In a 2020 US report about loneliness and the workplace, Cigna reported that 40% of people say they feel isolated at work. Lonely workers are two times more likely to miss work due to illness and five times more likely due to stress. Lonely workers are also less productive and churn out lower-quality work than their connected counterparts. What’s more is that these statistics likely multiply dramatically with remote workers who have little to no in-person connection with their co-workers. According to the State of Remote Report which surveyed 3,500 remote workers around the world, loneliness is one of the biggest struggles they face.
After spending a year interviewing dozens of people around the world about their experiences with loneliness and finding meaningful connection, certain threads emerged in my findings. When asking people what they felt the most important pieces of building connective relationships were, three themes became obvious: empathic conversation skills, ritual or repeated group practices, and significant shared experiences. What also became clear through these interviews was the way that loneliness and strong desires for connection translated to job dissatisfaction – and what can be done to reverse it.
Empathic Conversation Skills
Participants in the interviews found that asking the same “How are you?” and “How was your weekend?” type of questions were leading to – no surprise – equally unfulfilling interactions in their workplace relationships. Many participants commented on the superficial, transactional nature of their workplace relationships. Beyond this, when it came time to have an important or uncomfortable conversation with a team lead or manager, they often withheld their true thoughts and feelings or avoided the conversation altogether. We attribute this withholding of their inner experience to a lack of psychological safety. Dr. Timothy Clark, author of The Four Stages of Psychological Safety, attests in his book that “the need to be accepted precedes the need to be heard.” If employees don’t feel seen or known – beyond their name and job title – by their coworkers or managers, it becomes increasingly difficult to have a skillfully candid conversation about personal and professional things that really matter in the workplace. Again, these types of conversation skills become ever more important with remote teams when the social environment of a workspace isn’t available to foster this inherent sense of connection.
Don’t let the word scare you – ritual is simply a meaningful practice that gets repeated intentionally. Participants in the loneliness interviews commented on a lack of repetition being one of the main reasons they feel disconnected in their personal relationships. Those that did have some sort of ritualistic friendship behavior – such as a weekly phone chat with a friend or renting a lake house with a group every summer – felt those ties much stronger. Implementing ritual in the workplace doesn’t have to mean taking a vacation together; it’s actually quite easy to implement and could be as simple as a daily full-team check in, or a different ritual that celebrates an employee accomplishment.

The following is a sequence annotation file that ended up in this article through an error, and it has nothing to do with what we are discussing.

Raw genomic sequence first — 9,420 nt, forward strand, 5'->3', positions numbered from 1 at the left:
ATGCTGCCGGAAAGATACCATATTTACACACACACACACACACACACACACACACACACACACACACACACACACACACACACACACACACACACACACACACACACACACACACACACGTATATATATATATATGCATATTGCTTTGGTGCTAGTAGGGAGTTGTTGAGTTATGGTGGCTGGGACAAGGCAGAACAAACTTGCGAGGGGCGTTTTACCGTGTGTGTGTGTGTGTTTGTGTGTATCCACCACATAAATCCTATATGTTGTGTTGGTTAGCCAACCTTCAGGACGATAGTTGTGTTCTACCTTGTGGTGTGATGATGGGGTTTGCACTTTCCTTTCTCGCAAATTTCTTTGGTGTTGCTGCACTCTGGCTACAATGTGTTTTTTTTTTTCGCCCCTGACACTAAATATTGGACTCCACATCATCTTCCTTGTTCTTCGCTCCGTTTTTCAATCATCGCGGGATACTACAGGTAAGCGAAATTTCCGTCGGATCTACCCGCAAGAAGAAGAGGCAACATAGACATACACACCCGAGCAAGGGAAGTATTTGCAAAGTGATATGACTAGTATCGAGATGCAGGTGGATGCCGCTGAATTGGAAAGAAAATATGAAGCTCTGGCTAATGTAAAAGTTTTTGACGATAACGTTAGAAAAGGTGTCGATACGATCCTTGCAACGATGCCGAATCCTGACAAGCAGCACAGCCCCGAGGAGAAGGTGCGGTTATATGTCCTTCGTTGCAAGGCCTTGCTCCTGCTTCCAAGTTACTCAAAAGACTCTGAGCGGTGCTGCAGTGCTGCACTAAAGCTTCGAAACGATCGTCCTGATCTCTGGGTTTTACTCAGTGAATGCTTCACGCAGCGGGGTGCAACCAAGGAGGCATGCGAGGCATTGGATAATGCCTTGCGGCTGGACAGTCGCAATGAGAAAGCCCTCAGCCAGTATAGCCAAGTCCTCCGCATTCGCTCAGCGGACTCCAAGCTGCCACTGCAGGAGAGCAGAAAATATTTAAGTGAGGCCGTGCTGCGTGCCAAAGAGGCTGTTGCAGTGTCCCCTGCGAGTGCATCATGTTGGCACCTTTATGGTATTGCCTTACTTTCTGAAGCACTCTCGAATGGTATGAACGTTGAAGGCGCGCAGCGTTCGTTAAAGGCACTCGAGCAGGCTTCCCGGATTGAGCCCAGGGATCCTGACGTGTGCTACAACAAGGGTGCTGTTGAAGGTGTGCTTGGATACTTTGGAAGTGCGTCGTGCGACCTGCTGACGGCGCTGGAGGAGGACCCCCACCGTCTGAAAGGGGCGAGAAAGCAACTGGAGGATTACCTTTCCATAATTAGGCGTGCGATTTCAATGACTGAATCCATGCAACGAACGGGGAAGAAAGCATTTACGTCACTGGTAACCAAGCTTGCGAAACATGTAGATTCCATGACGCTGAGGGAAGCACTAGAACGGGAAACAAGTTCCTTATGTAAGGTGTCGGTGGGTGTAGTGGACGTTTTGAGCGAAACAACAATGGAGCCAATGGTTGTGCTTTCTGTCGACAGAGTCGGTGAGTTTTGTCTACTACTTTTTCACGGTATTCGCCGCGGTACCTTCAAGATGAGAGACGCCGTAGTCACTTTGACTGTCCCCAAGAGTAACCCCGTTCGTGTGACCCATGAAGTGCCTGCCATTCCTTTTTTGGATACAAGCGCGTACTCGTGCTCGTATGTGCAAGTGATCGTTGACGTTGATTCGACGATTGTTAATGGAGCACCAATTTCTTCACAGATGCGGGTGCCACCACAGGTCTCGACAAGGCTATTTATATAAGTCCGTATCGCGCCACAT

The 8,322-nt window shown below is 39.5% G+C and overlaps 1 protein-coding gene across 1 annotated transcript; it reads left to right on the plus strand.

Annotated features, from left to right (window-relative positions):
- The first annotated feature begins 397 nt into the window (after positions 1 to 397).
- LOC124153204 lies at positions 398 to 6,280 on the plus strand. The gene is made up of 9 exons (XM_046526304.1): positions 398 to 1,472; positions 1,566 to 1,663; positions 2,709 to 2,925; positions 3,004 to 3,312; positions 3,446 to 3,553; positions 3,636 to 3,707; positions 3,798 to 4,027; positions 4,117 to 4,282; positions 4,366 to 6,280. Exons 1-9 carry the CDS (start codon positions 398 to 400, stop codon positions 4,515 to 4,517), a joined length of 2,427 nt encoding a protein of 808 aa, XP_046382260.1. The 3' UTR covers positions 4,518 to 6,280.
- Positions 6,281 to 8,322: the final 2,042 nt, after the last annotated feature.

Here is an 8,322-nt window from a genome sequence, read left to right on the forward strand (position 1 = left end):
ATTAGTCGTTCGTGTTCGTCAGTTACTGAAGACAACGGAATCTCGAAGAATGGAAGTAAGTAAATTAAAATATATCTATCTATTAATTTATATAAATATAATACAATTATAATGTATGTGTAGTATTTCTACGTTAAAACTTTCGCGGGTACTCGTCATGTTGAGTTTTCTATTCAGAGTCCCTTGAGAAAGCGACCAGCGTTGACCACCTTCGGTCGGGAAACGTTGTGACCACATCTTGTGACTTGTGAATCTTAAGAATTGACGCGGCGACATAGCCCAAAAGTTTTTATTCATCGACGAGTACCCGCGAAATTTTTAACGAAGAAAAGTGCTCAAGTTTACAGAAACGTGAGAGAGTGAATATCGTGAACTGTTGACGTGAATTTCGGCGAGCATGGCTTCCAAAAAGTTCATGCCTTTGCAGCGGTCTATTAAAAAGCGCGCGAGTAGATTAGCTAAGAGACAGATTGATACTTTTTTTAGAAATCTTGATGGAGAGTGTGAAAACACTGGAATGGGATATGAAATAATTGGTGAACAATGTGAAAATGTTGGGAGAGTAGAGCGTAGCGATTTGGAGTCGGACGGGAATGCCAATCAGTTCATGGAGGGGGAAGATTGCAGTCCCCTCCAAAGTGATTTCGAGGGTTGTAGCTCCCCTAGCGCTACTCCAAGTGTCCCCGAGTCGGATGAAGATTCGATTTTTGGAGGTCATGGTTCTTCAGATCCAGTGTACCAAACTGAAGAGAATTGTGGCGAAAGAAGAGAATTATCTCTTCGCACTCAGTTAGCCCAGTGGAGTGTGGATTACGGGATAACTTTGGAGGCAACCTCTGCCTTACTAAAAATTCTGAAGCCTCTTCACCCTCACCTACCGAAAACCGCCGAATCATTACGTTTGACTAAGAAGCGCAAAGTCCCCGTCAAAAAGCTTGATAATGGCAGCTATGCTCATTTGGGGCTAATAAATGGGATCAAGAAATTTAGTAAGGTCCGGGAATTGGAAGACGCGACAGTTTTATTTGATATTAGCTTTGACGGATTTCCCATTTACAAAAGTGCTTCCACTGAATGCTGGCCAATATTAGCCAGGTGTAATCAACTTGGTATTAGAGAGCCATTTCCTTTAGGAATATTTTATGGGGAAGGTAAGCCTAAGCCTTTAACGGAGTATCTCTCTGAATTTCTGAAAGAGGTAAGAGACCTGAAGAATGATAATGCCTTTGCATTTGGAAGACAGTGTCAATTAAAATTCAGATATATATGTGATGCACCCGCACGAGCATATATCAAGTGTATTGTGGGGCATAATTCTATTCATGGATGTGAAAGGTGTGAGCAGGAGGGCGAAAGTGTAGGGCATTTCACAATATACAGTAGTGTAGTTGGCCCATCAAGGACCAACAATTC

Remote teams lack casual social moments compared to co-located teams that cultivate social connectivity. Leaders of remote teams must intentionally create space for social connection or else it doesn’t happen. A lack of ritual in the workplace can lead to feelings of aimlessness, disconnection, and disengagement. While rituals might not be the first thing most remote companies think of implementing in their teams, they are crucial to building strong culture and a sense of “This is what we’re about” on a human – not just professional – level. Rituals serve as reminders of purpose, the more purpose a worker feels, the more quality work and engagement they’re going to demonstrate at their job.
Significant Shared Experiences
When describing significant shared experiences, participants often pointed to things like summer camp, study abroad, youth groups, or their freshman year college dorm as communities of people to whom they will always feel connected, simply for the fact that it was a momentous, powerful time in their life. While it’s difficult to objectively determine what qualifies as “significant” for someone, the types of experiences named above point to themes like high quality time spent communally, deeply getting to know others, and getting outside of our comfort zones and normal life.
Companies have the opportunity to create significant shared experiences for their employees – even virtually (or perhaps even more so, with the barriers of cost and travel removed). Virtual team bonding opportunities abound – from facilitators who focus on creating meaningful friendships at work to professional party scientists, there are many ways to bring connection to your team. In the world’s current state of uncertainty, it is crucial that companies focus on creating powerful experiences for their employees to maintain engagement, deepen connection, and feel purposeful.
Companies Are Communities
Given that so many people – particularly millennials and Gen Z-ers, who will make up 75% of the workforce by 2025 – feel lonely, it should come as no surprise that many workers found their social life at work. With most office spaces being closed for the foreseeable future and perhaps permanently, we stand to lose a lot: the joys and comforts of casual workplace interactions; the oxytocin from a handshake or warm body language gesture; the bonding that comes with seeing a person – in person – every day. With all this gone, the mental health of our workers is guaranteed to suffer. When we reckon with the facts, we see that companies are, and always have been, communities. It’s time to start building our employee connections as such.
Article Written By Kyla Sokoll-Ward. You can learn more about Kyla here on her LinkedIn Profile